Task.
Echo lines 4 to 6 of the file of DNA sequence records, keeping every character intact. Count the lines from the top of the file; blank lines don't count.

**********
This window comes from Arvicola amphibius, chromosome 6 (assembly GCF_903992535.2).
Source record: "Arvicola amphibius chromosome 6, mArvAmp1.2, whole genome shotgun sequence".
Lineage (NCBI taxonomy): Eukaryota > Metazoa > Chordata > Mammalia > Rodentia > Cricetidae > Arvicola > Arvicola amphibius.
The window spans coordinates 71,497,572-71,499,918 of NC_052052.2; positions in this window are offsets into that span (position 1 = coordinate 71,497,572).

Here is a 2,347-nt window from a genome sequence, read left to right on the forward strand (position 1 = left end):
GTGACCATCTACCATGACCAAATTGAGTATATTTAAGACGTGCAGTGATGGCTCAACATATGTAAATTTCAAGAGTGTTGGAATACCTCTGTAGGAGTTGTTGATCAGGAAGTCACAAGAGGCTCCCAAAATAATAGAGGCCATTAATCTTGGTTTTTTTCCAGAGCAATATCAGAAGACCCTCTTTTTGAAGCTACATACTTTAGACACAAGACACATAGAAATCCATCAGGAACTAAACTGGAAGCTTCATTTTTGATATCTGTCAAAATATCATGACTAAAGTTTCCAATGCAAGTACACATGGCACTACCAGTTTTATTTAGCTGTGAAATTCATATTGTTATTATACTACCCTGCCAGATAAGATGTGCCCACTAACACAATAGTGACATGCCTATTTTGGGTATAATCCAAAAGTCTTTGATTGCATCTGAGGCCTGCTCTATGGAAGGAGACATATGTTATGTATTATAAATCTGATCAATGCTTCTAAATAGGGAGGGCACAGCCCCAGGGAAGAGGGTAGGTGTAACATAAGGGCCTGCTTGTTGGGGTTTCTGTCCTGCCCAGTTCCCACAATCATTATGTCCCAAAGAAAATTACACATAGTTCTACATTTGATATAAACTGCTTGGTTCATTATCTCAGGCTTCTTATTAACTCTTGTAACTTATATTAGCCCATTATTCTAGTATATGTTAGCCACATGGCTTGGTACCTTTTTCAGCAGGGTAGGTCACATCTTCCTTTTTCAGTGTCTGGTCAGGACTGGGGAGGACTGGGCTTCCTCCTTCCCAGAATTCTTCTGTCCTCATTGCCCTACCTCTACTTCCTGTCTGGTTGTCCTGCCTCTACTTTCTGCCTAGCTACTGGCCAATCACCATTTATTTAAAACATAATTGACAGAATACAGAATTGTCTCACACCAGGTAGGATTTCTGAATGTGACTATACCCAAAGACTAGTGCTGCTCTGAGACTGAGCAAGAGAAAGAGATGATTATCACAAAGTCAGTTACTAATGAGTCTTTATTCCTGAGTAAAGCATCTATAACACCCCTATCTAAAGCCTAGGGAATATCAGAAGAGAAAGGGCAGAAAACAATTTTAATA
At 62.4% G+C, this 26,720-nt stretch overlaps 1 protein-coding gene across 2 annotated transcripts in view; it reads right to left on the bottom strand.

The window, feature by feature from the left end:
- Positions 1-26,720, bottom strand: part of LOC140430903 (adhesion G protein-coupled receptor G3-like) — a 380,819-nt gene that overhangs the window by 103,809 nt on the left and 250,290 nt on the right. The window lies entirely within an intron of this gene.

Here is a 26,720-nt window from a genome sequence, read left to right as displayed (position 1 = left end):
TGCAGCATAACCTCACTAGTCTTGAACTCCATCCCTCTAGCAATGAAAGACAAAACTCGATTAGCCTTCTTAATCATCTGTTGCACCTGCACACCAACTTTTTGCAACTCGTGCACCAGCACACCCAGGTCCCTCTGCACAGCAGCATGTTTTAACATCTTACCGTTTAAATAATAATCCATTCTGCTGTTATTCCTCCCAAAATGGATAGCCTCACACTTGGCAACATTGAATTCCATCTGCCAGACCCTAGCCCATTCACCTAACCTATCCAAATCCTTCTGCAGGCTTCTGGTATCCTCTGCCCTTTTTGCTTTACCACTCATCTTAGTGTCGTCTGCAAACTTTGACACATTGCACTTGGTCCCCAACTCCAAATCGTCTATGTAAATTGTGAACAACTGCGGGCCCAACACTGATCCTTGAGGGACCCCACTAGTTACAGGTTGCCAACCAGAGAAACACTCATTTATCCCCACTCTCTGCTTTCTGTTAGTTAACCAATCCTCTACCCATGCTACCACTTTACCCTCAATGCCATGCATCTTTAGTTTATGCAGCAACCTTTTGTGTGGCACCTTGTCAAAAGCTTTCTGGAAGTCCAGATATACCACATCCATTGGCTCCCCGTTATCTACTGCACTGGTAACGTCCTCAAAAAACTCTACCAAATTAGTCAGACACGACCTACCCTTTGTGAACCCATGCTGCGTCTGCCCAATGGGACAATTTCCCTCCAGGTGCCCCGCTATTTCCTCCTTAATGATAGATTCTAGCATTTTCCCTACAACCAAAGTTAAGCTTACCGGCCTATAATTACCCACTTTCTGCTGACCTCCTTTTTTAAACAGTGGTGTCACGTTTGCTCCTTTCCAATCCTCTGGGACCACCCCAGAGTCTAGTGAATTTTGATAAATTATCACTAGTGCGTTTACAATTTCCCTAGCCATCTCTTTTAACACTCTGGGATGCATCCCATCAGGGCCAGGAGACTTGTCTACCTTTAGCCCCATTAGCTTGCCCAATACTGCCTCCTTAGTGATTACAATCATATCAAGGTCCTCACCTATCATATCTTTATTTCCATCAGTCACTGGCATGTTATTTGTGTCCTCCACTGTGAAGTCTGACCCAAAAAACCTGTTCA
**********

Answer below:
The window spans coordinates 71,497,572-71,499,918 of NC_052052.2; positions in this window are offsets into that span (position 1 = coordinate 71,497,572).

Here is a 2,347-nt window from a genome sequence, read left to right on the forward strand (position 1 = left end):
GTGACCATCTACCATGACCAAATTGAGTATATTTAAGACGTGCAGTGATGGCTCAACATATGTAAATTTCAAGAGTGTTGGAATACCTCTGTAGGAGTTGTTGATCAGGAAGTCACAAGAGGCTCCCAAAATAATAGAGGCCATTAATCTTGGTTTTTTTCCAGAGCAATATCAGAAGACCCTCTTTTTGAAGCTACATACTTTAGACACAAGACACATAGAAATCCATCAGGAACTAAACTGGAAGCTTCATTTTTGATATCTGTCAAAATATCATGACTAAAGTTTCCAATGCAAGTACACATGGCACTACCAGTTTTATTTAGCTGTGAAATTCATATTGTTATTATACTACCCTGCCAGATAAGATGTGCCCACTAACACAATAGTGACATGCCTATTTTGGGTATAATCCAAAAGTCTTTGATTGCATCTGAGGCCTGCTCTATGGAAGGAGACATATGTTATGTATTATAAATCTGATCAATGCTTCTAAATAGGGAGGGCACAGCCCCAGGGAAGAGGGTAGGTGTAACATAAGGGCCTGCTTGTTGGGGTTTCTGTCCTGCCCAGTTCCCACAATCATTATGTCCCAAAGAAAATTACACATAGTTCTACATTTGATATAAACTGCTTGGTTCATTATCTCAGGCTTCTTATTAACTCTTGTAACTTATATTAGCCCATTATTCTAGTATATGTTAGCCACATGGCTTGGTACCTTTTTCAGCAGGGTAGGTCACATCTTCCTTTTTCAGTGTCTGGTCAGGACTGGGGAGGACTGGGCTTCCTCCTTCCCAGAATTCTTCTGTCCTCATTGCCCTACCTCTACTTCCTGTCTGGTTGTCCTGCCTCTACTTTCTGCCTAGCTACTGGCCAATCACCATTTATTTAAAACATAATTGACAGAATACAGAATTGTCTCACACCAGGTAGGATTTCTGAATGTGACTATACCCAAAGACTAGTGCTGCTCTGAGACTGAGCAAGAGAAAGAGATGATTATCACAAAGTCAGTTACTAATGAGTCTTTATTCCTGAGTAAAGCATCTATAACACCCCTATCTAAAGCCTAGGGAATATCAGAAGAGAAAGGGCAGAAAACAATTTTAATA